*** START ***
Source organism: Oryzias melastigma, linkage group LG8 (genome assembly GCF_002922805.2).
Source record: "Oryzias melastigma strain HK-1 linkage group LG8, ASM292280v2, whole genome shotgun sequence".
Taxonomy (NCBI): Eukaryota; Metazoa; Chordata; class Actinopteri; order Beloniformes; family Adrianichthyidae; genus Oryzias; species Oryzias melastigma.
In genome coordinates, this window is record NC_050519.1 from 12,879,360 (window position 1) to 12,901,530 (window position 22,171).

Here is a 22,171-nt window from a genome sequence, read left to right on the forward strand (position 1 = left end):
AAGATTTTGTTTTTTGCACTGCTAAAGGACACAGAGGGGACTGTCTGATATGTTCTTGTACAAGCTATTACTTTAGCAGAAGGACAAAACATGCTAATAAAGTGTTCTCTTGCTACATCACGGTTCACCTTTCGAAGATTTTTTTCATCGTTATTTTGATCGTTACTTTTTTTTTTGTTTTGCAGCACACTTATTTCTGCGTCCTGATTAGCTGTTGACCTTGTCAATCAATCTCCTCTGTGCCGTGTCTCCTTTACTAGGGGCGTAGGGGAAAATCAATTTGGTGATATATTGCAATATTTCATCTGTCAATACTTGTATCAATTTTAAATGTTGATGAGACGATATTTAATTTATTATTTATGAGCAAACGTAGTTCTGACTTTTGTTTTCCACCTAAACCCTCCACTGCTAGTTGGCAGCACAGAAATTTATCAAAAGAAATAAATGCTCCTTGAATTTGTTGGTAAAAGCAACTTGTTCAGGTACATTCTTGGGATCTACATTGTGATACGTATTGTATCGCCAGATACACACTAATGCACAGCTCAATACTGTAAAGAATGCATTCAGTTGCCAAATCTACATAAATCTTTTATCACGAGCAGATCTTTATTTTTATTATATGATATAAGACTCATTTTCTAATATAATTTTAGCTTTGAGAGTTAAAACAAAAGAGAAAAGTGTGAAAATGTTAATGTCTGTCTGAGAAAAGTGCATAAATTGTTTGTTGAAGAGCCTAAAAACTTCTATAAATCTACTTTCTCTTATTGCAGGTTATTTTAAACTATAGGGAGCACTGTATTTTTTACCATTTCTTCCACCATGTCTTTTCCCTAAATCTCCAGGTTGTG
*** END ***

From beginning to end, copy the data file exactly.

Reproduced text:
Source organism: Oryzias melastigma, linkage group LG8 (genome assembly GCF_002922805.2).
Source record: "Oryzias melastigma strain HK-1 linkage group LG8, ASM292280v2, whole genome shotgun sequence".
Taxonomy (NCBI): Eukaryota; Metazoa; Chordata; class Actinopteri; order Beloniformes; family Adrianichthyidae; genus Oryzias; species Oryzias melastigma.
In genome coordinates, this window is record NC_050519.1 from 12,879,360 (window position 1) to 12,901,530 (window position 22,171).

Here is a 22,171-nt window from a genome sequence, read left to right on the forward strand (position 1 = left end):
AAGATTTTGTTTTTTGCACTGCTAAAGGACACAGAGGGGACTGTCTGATATGTTCTTGTACAAGCTATTACTTTAGCAGAAGGACAAAACATGCTAATAAAGTGTTCTCTTGCTACATCACGGTTCACCTTTCGAAGATTTTTTTCATCGTTATTTTGATCGTTACTTTTTTTTTTGTTTTGCAGCACACTTATTTCTGCGTCCTGATTAGCTGTTGACCTTGTCAATCAATCTCCTCTGTGCCGTGTCTCCTTTACTAGGGGCGTAGGGGAAAATCAATTTGGTGATATATTGCAATATTTCATCTGTCAATACTTGTATCAATTTTAAATGTTGATGAGACGATATTTAATTTATTATTTATGAGCAAACGTAGTTCTGACTTTTGTTTTCCACCTAAACCCTCCACTGCTAGTTGGCAGCACAGAAATTTATCAAAAGAAATAAATGCTCCTTGAATTTGTTGGTAAAAGCAACTTGTTCAGGTACATTCTTGGGATCTACATTGTGATACGTATTGTATCGCCAGATACACACTAATGCACAGCTCAATACTGTAAAGAATGCATTCAGTTGCCAAATCTACATAAATCTTTTATCACGAGCAGATCTTTATTTTTATTATATGATATAAGACTCATTTTCTAATATAATTTTAGCTTTGAGAGTTAAAACAAAAGAGAAAAGTGTGAAAATGTTAATGTCTGTCTGAGAAAAGTGCATAAATTGTTTGTTGAAGAGCCTAAAAACTTCTATAAATCTACTTTCTCTTATTGCAGGTTATTTTAAACTATAGGGAGCACTGTATTTTTTACCATTTCTTCCACCATGTCTTTTCCCTAAATCTCCAGGTTGTG